Chicago Cubs: Nothing stands test of time like the Ryne Sandberg game

(Photo by Jonathan Daniel/Getty Images)
(Photo by Jonathan Daniel/Getty Images) /
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Chicago Cubs / Ryne Sandberg
(Photo by Ronald C. Modra/Getty Images) /

Chicago Cubs: A chance for a young team to make some noise

In 1984, the greatest closer in baseball was Bruce Sutter. Sutter had pitched for the Cubs, and pitched well, but when he was granted free agency the notoriously frugal North Siders weren’t willing to meet his price so Sutter was traded… to the Cards.

Of all the teams they could’ve traded him to – why did it have to be the Cardinals?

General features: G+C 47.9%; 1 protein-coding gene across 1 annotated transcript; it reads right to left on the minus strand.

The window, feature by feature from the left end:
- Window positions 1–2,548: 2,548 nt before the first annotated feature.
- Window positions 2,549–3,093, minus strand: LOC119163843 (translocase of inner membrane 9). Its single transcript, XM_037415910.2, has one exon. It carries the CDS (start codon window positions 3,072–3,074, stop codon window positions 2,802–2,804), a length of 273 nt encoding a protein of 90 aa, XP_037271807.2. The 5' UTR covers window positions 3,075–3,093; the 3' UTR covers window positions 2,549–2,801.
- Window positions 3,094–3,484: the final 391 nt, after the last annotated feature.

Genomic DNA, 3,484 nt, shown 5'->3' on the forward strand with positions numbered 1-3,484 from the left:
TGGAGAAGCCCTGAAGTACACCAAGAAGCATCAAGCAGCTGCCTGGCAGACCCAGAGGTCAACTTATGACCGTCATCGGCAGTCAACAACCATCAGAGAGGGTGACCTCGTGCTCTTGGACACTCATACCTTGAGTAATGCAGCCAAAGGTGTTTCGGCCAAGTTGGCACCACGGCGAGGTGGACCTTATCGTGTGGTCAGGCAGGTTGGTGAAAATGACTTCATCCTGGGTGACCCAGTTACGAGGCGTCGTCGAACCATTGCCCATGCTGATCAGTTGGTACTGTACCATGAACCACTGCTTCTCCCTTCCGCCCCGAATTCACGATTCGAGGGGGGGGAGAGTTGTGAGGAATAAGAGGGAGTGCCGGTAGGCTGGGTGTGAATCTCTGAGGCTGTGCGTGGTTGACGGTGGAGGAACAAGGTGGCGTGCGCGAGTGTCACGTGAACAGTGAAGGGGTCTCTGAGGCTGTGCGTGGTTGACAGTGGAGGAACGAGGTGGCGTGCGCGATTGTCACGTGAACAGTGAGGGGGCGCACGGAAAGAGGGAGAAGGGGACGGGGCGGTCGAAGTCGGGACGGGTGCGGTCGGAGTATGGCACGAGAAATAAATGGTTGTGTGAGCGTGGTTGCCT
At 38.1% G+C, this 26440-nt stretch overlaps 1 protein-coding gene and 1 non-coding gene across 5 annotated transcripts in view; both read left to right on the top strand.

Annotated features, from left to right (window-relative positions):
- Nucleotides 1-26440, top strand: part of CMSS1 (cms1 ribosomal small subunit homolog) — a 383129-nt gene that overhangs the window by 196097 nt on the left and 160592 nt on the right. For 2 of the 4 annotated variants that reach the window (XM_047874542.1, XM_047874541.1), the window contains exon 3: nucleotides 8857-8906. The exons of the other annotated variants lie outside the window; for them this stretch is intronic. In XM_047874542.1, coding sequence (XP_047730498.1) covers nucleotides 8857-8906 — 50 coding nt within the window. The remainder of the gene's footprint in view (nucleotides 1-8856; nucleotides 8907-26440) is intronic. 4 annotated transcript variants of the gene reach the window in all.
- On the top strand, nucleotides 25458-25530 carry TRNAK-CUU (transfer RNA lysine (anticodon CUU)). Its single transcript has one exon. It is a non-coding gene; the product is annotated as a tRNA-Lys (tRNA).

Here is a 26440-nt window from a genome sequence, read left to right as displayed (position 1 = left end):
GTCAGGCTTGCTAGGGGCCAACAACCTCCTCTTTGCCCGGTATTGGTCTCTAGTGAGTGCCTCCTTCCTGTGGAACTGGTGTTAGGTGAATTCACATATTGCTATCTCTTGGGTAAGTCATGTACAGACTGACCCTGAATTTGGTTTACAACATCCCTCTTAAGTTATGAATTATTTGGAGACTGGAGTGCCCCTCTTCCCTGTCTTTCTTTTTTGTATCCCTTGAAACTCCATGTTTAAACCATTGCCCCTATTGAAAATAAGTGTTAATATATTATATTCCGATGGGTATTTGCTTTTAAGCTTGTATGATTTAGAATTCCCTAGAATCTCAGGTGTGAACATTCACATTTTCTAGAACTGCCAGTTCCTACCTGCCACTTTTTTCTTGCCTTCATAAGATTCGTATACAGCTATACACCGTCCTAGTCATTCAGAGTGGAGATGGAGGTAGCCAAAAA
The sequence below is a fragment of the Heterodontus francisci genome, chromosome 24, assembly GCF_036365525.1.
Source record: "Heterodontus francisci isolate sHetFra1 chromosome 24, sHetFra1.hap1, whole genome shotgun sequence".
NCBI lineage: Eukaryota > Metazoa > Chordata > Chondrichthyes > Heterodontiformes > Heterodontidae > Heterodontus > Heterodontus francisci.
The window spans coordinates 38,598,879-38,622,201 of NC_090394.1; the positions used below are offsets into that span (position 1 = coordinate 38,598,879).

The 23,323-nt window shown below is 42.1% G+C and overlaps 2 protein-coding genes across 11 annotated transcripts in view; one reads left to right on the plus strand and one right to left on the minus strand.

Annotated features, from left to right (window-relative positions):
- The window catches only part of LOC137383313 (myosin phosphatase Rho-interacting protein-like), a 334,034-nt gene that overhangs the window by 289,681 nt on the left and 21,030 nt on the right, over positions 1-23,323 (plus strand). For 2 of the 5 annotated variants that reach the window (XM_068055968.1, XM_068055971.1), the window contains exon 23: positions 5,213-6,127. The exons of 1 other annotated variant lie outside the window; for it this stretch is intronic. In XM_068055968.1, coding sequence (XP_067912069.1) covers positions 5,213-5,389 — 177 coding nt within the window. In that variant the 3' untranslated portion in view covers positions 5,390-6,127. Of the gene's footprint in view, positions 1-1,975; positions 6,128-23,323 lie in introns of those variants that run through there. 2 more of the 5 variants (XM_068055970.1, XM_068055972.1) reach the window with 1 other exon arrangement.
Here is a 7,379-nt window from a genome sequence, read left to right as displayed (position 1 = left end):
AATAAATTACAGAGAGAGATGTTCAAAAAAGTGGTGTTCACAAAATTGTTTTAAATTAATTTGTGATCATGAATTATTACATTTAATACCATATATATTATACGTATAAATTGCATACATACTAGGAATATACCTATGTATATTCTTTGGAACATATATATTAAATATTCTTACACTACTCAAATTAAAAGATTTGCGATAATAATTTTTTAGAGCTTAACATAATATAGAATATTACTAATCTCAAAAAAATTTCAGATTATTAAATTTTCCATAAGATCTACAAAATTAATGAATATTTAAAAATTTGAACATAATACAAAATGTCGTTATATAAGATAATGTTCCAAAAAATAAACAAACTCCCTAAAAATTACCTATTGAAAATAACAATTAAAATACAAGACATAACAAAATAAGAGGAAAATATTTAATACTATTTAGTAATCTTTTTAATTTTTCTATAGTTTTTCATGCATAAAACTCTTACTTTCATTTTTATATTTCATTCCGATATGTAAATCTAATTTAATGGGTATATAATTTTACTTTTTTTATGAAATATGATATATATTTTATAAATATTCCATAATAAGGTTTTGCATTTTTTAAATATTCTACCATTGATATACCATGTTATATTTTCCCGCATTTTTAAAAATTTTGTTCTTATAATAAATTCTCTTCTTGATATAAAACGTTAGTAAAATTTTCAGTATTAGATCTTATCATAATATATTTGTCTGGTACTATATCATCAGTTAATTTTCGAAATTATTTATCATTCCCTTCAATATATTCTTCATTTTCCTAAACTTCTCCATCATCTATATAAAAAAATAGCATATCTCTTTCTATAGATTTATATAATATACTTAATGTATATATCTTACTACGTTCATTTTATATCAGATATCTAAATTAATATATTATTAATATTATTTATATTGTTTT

Perennial Eastern Division leaders, St. Louis wasn’t about to let Sutter go, and with them, he only got better. Sutter dominated the ends of games like no other pitcher could. His secret was ‘the split-finger fastball’. It was a pitch that looked like a fastball and moved like a knuckle ball. HIs split-finger was nearly unhit-able.

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Sutter had been successful in closing out nearly half of the Cards wins already by the time this game was played. Beating him and the Cards would be a tall order.

An important game for the young Cubs team

This was a pivotable game. If Chicago could beat the Cards, they would move into first place in the NL East.

After two innings, the Cardinals charged out to a 7-1 lead over the Cubs. With Willie McGee, Ozzie Smith, George Hendrick and Tommy Herr, among others, it looked like the Redbirds had finished the game almost before it got started.

McGee had an especially good game. By the end, he had hit for the cycle, was 4-for-6, had six RBI and scored three runs. Near the end of the ninth, NBC named McGee as Player of the game. They were a trifle premature.